Project C7 Corvette Stingray: Introduction Part 2, A Closer Look at the LT1 Engine

Project C7 Corvette Stingray: Introduction Part 2, A Closer Look at the LT1 Engine

by Mike Kojima

 

In the last edition of Project C7 Corvette Stingray, we were doing an overall look at the car including it's mostly all new LT1 engine. As we were saying, although the LT and LS share the same architecture, they are indeed very different engines. They are so different that they only share a handful of parts. 

The LT1 is a vastly different engine that has a lot of development differences over the already excellent LS3 engine and deserves a closer look at some of its unique internals. Most of the differences are to improve fuel economy, emissions, torque and powerband width, but there are are some tweaks to make more power overall as well.

Of course, you are probably interested in more than what the typical press release info about the LT1, so let's take a look inside of it!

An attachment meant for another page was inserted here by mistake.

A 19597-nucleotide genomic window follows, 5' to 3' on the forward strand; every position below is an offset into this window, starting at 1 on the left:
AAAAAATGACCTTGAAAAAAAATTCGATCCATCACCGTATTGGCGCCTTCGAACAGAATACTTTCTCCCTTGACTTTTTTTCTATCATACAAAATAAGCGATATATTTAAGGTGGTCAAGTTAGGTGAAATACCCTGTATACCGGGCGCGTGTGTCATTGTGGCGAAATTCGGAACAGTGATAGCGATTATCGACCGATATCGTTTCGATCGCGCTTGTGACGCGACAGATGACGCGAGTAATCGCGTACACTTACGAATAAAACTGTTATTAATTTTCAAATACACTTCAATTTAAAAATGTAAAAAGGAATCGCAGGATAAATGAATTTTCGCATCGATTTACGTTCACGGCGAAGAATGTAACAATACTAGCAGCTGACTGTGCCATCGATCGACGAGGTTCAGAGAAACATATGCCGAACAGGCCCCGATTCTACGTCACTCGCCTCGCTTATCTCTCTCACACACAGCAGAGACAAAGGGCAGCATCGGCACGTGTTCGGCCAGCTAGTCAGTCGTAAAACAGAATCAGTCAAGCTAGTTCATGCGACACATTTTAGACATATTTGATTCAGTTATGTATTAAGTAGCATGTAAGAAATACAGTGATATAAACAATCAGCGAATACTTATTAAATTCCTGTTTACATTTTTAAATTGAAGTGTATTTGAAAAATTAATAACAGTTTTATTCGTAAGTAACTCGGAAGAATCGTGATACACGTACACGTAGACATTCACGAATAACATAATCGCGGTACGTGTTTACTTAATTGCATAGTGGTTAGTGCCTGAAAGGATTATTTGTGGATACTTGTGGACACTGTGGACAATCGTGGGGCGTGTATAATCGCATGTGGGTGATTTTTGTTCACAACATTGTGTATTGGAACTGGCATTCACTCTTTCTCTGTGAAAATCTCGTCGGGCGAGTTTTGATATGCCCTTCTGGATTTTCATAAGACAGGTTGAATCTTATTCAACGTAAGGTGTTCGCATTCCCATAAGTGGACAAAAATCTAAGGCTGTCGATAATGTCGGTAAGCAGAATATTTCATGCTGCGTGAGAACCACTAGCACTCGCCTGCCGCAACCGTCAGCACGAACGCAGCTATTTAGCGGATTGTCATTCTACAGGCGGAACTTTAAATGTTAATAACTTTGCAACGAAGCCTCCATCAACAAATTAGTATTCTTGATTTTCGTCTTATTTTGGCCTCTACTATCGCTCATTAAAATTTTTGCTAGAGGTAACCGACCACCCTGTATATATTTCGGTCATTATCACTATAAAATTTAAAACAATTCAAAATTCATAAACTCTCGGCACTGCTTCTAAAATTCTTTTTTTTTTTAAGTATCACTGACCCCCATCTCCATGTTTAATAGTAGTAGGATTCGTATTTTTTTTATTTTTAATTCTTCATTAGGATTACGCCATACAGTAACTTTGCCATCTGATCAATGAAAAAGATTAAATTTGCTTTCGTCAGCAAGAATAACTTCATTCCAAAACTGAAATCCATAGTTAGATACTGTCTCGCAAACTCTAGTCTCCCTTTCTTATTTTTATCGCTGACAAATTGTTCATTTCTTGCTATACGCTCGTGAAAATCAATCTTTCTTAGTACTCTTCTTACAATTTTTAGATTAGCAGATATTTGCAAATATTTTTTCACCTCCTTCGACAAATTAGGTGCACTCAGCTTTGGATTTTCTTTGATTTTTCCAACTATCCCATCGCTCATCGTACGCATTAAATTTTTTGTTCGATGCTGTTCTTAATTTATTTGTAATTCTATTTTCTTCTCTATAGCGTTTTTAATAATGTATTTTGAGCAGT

First, let's talk about the part of the older LS engines that drove us nuts- the oiling system! If you have had much experience trying to race or drift an older LS, you know that oil starvation can be a bitch on these engines under extreme cornering loads. Aftermarket baffled pans, windage trays, and Accusumps were needed if your LS was to see hard use on the track.

The engineers at Chevrolet have been hard at work to improve this system much to our joy, and the LT1 has a bunch of things to address this issue. The first change is a greatly improved oil pan with extensive baffling and a sump designed to keep oil around the pump pickup. 

 

The next thing that the LT1 has added is this windage tray, which is designed to strip oil off of the rotating crank and return it to the sump quickly. This reduces drag losses and oil temperature as the crank has less of a churning cloud of oil to cut through as it spins around. 
 
The standard LT1 uses a pretty sophisticated variable volume oil pump. It pumps a lower volume at light throttle loads to reduce the engine's frictional pumping losses, but it ramps up volume and pressure at high rpm and high loads.

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